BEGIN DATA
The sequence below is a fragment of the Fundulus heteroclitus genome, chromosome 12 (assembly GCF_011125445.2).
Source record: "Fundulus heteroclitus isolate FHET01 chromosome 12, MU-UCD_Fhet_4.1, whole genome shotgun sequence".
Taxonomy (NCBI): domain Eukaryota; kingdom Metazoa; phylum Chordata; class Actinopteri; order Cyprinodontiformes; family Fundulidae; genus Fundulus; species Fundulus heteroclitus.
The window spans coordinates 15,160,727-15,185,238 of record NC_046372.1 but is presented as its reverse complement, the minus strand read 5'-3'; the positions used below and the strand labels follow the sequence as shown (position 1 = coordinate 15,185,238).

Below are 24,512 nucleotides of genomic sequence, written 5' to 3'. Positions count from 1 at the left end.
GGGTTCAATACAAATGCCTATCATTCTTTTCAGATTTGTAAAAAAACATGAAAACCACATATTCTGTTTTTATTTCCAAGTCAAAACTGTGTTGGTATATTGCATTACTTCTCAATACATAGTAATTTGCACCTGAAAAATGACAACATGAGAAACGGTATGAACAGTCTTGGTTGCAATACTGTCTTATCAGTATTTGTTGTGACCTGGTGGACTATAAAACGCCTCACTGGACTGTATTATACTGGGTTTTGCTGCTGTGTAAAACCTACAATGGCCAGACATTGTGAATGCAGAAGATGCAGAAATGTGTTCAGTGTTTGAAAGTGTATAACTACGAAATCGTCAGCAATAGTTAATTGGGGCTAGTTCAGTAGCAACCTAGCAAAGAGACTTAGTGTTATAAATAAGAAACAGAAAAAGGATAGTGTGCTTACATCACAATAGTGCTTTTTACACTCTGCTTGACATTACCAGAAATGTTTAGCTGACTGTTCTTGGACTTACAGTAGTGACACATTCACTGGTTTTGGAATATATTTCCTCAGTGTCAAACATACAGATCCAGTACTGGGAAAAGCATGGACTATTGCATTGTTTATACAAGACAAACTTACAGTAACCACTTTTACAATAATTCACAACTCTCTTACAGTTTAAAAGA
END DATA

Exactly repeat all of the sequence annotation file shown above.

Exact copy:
The sequence below is a fragment of the Fundulus heteroclitus genome, chromosome 12 (assembly GCF_011125445.2).
Source record: "Fundulus heteroclitus isolate FHET01 chromosome 12, MU-UCD_Fhet_4.1, whole genome shotgun sequence".
Taxonomy (NCBI): domain Eukaryota; kingdom Metazoa; phylum Chordata; class Actinopteri; order Cyprinodontiformes; family Fundulidae; genus Fundulus; species Fundulus heteroclitus.
The window spans coordinates 15,160,727-15,185,238 of record NC_046372.1 but is presented as its reverse complement, the minus strand read 5'-3'; the positions used below and the strand labels follow the sequence as shown (position 1 = coordinate 15,185,238).

Below are 24,512 nucleotides of genomic sequence, written 5' to 3'. Positions count from 1 at the left end.
GGGTTCAATACAAATGCCTATCATTCTTTTCAGATTTGTAAAAAAACATGAAAACCACATATTCTGTTTTTATTTCCAAGTCAAAACTGTGTTGGTATATTGCATTACTTCTCAATACATAGTAATTTGCACCTGAAAAATGACAACATGAGAAACGGTATGAACAGTCTTGGTTGCAATACTGTCTTATCAGTATTTGTTGTGACCTGGTGGACTATAAAACGCCTCACTGGACTGTATTATACTGGGTTTTGCTGCTGTGTAAAACCTACAATGGCCAGACATTGTGAATGCAGAAGATGCAGAAATGTGTTCAGTGTTTGAAAGTGTATAACTACGAAATCGTCAGCAATAGTTAATTGGGGCTAGTTCAGTAGCAACCTAGCAAAGAGACTTAGTGTTATAAATAAGAAACAGAAAAAGGATAGTGTGCTTACATCACAATAGTGCTTTTTACACTCTGCTTGACATTACCAGAAATGTTTAGCTGACTGTTCTTGGACTTACAGTAGTGACACATTCACTGGTTTTGGAATATATTTCCTCAGTGTCAAACATACAGATCCAGTACTGGGAAAAGCATGGACTATTGCATTGTTTATACAAGACAAACTTACAGTAACCACTTTTACAATAATTCACAACTCTCTTACAGTTTAAAAGA